Daily Management Review

Euro Zone’s July Businesses Activity Indicates A Rebound From Pandemic Induced Recession


Euro Zone’s July Businesses Activity Indicates A Rebound From Pandemic Induced Recession
There was a growth in business activity in the euro zone in July which marked the first such growth since the region was hit severely by the novel coronavirus pandemic. This was driven by the gradual reopening of many economies that were under lockdown to prevent the spread of thee pandemic and as people got a chance to get out of their homes to work and to spend money.
More than 15.5 million people have been infected globally by the virus. However various governments across Europe have started to open up their economies and relax some restrictions with the easing of the rate of infections across much of Europe.
The IHS Markit's flash Composite Purchasing Managers' Index (PMI), viewed by economists as one of the most dependable indicators of economic health for the region, reached 54.8 in July from June's final reading of 48.5 because of the unleashing of demand that had a pent-up during the lockdown period. The July PMI number was the highest for the region since mid-2018 and comfortably beat analysts’ expectations of 51.1 value.
"The sharp rise... is an encouraging sign that the economic recovery continued at a decent pace. But we suspect that activity will remain below pre-crisis levels for at least the next couple of years," said Jack Allen-Reynolds at Capital Economics.
The separation of growth from contraction is marked by the 50 mark in the headline index and this index was below that mark since March this year. This index also returned back into the positive in July marketing growth.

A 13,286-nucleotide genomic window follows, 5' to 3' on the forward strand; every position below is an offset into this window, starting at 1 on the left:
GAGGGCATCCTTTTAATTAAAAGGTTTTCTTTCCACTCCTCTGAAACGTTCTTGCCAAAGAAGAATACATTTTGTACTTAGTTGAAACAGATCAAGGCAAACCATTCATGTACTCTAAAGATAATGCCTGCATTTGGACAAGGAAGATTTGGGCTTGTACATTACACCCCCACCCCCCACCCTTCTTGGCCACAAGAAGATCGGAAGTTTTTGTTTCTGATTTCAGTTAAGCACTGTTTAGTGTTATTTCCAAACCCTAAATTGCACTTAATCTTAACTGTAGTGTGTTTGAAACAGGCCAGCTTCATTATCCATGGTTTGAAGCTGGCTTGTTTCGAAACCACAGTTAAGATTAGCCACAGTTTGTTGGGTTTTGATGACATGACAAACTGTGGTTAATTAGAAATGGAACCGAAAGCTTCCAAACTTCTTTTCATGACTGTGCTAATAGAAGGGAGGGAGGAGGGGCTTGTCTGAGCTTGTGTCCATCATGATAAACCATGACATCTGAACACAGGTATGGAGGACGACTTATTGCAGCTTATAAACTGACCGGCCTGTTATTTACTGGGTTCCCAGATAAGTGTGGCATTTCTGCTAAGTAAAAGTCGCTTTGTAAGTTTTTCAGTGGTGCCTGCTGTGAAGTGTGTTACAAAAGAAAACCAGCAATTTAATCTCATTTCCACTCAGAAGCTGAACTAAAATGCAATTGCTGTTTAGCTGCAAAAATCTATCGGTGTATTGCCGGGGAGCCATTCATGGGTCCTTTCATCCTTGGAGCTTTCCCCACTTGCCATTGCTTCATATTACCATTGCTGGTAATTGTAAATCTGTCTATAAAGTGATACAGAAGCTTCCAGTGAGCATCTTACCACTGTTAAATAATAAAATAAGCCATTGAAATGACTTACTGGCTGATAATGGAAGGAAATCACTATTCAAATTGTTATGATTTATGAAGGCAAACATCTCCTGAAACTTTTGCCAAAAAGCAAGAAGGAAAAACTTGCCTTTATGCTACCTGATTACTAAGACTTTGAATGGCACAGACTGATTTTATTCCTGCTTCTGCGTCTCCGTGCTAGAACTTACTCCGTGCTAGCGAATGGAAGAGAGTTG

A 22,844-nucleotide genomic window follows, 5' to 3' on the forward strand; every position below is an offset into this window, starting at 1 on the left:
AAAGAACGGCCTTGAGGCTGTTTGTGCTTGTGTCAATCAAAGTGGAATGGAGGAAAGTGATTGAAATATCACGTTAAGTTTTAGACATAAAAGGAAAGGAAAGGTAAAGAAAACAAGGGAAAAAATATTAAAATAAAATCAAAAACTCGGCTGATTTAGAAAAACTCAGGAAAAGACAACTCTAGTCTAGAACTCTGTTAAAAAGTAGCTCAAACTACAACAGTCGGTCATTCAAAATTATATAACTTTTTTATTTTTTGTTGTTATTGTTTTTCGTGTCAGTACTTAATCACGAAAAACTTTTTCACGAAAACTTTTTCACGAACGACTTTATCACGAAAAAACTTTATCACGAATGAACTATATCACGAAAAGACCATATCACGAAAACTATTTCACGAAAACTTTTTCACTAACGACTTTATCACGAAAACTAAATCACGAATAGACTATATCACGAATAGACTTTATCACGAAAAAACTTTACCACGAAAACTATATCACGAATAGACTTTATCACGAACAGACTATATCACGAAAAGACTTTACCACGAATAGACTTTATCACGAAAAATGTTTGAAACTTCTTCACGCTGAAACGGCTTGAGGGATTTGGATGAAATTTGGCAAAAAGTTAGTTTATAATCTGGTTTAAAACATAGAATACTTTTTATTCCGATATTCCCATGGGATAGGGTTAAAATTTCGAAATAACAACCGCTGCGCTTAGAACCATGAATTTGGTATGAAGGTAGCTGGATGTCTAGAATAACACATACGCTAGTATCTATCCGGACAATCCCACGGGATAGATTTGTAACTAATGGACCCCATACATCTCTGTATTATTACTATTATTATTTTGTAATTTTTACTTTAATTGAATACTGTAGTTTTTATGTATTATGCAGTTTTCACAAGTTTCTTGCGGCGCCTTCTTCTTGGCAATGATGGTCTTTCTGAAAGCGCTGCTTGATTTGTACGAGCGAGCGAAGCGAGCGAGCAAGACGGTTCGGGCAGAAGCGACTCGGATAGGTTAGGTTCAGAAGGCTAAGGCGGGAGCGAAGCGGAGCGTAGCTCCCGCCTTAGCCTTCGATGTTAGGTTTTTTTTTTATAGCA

These positive economic indicators will be good news for policymakers and governments of the European Union ho had declared a record coronavirus pandemic rescue package for the region just a few days ago.
On Tuesday, a 750 billion euro pandemic recovery fund was agreed upon by European Union leaders. And together with the retaining of its ultra-loose monetary policy for longer by the European Central Bank, there has been an improvement in the optimism about the rest of he current year.  
But despite the markets and some economists expecting a V-shaped economic recovery, the data released on Friday was unlikely to support those views even though the data surely indicates a bounce back.  
"A V-shaped recovery seems quite unrealistic, despite the encouraging numbers," said Bert Colijn at ING.
The PMI data showed a rebound in French business activity to levels that were more than expected as a post-lockdown recovery in the service sector. Data also showed stabilization of manufacturing activity in Germany as manufacturers managed to narrowly avoid a contraction after 19 straight months. That has raised hopes of a recovery after a long recession because of the pandemic.
And with the growth in demand, the pace of job cuts by euro zone firms has also slowed down while the optimism among purchasing managers as the highest since February, the month prior to the economic impact of the pandemic was felt across Europe.